Marcos: PH inflation ‘moving in right direction’

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Metro Manila (CNN Philippines, July 24) — President Ferdinand Marcos Jr. is bullish about the economy, with prices of goods and services “moving in the right direction.”

In his second State of the Nation Address (SONA) on Monday, Marcos said elevated inflation has been the country's “biggest problem” in the past year in the wake of supply issues triggered by the Ukraine-Russia war, worsened by the lingering impact of the COVID-19 pandemic.

He said these caused oil prices to skyrocket and passed on the cost of goods and services.

“Last year, we emphasized several strong headwinds that were confronting us and the rest of the world amid our post-pandemic economic recovery, and the biggest problem we faced was inflation,” he said.

Filipinos saw inflation rates surged in the late months of 2022, with the figure peaking in January at 8.7% - the highest since November 2008.

Economists earlier warned that if the government fails to tame the rising commodity prices, this would continue to dampen consumer spending.

Consumer spending is considered a main driver of the economy.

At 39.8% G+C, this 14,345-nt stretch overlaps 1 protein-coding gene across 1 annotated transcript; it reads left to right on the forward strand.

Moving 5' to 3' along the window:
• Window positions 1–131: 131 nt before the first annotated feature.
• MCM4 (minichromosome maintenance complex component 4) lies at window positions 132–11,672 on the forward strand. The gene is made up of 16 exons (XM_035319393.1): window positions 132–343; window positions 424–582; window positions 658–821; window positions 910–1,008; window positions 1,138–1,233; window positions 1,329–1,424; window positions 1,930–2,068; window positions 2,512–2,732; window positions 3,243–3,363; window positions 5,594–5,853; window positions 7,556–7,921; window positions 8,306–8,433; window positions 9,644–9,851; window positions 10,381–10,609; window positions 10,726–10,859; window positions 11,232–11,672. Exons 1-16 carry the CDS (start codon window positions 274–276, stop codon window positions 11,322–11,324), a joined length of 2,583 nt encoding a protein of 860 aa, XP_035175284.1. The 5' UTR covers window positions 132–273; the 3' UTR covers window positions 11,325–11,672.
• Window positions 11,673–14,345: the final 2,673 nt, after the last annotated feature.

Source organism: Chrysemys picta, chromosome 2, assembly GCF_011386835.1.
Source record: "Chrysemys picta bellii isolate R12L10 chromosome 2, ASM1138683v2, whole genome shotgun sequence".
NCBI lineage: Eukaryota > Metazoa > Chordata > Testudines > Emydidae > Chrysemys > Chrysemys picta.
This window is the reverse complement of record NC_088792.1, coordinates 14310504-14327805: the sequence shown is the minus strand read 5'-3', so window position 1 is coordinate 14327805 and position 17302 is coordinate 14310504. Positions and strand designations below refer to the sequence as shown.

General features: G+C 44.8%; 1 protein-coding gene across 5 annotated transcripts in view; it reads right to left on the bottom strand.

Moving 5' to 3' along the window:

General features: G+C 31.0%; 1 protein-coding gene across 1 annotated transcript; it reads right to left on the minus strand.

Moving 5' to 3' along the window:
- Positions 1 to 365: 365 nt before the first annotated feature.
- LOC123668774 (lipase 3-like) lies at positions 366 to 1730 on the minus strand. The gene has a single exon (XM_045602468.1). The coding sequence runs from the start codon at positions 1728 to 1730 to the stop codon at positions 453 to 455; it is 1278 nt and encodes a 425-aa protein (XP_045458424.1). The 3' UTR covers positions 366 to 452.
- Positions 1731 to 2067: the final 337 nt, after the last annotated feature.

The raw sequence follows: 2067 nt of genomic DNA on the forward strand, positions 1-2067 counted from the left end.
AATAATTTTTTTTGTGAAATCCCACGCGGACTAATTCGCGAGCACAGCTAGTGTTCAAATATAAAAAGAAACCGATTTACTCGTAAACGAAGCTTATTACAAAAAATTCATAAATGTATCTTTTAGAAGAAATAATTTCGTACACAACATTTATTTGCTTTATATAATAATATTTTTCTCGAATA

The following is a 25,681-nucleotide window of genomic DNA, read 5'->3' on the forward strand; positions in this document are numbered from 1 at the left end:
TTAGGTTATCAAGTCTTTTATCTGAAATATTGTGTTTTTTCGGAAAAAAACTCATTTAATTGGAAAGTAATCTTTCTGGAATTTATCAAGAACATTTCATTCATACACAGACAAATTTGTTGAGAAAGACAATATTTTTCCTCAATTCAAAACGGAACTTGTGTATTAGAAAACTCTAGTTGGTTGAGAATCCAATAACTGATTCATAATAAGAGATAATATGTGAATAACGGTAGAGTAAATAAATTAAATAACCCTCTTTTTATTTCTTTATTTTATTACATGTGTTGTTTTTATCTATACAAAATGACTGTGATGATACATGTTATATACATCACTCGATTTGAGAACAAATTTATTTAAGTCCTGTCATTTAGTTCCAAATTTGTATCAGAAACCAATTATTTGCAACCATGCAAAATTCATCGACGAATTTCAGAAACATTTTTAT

After several months, Marcos said that inflation is finally “moving in the right direction.”

“From 8.7% in January, our inflation has continued to ease up in all regions settling now at 5.4% for June,” he said.

“In spite of the difficulties, we are transforming the economy. We are stabilizing the prices of all the critical commodities,” Marcos added.

Citing projections from the central bank, Marcos said inflation is seen to further drop to 2.9% by 2024.

Still among ‘fastest growing’ economies

Marcos said that despite economic headwinds, the country still posted robust growth in 2022 of 7.6%, its fastest yet in 46 years.

“We are still considered among the fastest growing economies in the Asian region, and in the world. It is a testament to our strong macroeconomic fundamentals,” he said.

The president also said the financial system “remains strong and stable.”

“This year, the World Bank projects a 6% overall growth rate, well within the range of our targets for the year. It’s anchored on strong local demand, underpinned by consumer spending, and draws strength from the business process outsourcing industry, and of course, the steady flow of remittances and jobs recovery,” he said.

“On matters of the economy, there are many things over which we don't have control. But over those where we do have control, we are doing everything we can,” Marcos added.

Marcos said his administration continues to finance infrastructure projects, boost agricultural production, pursue strategic alliances in global trade, and develop key sectors to support economic growth.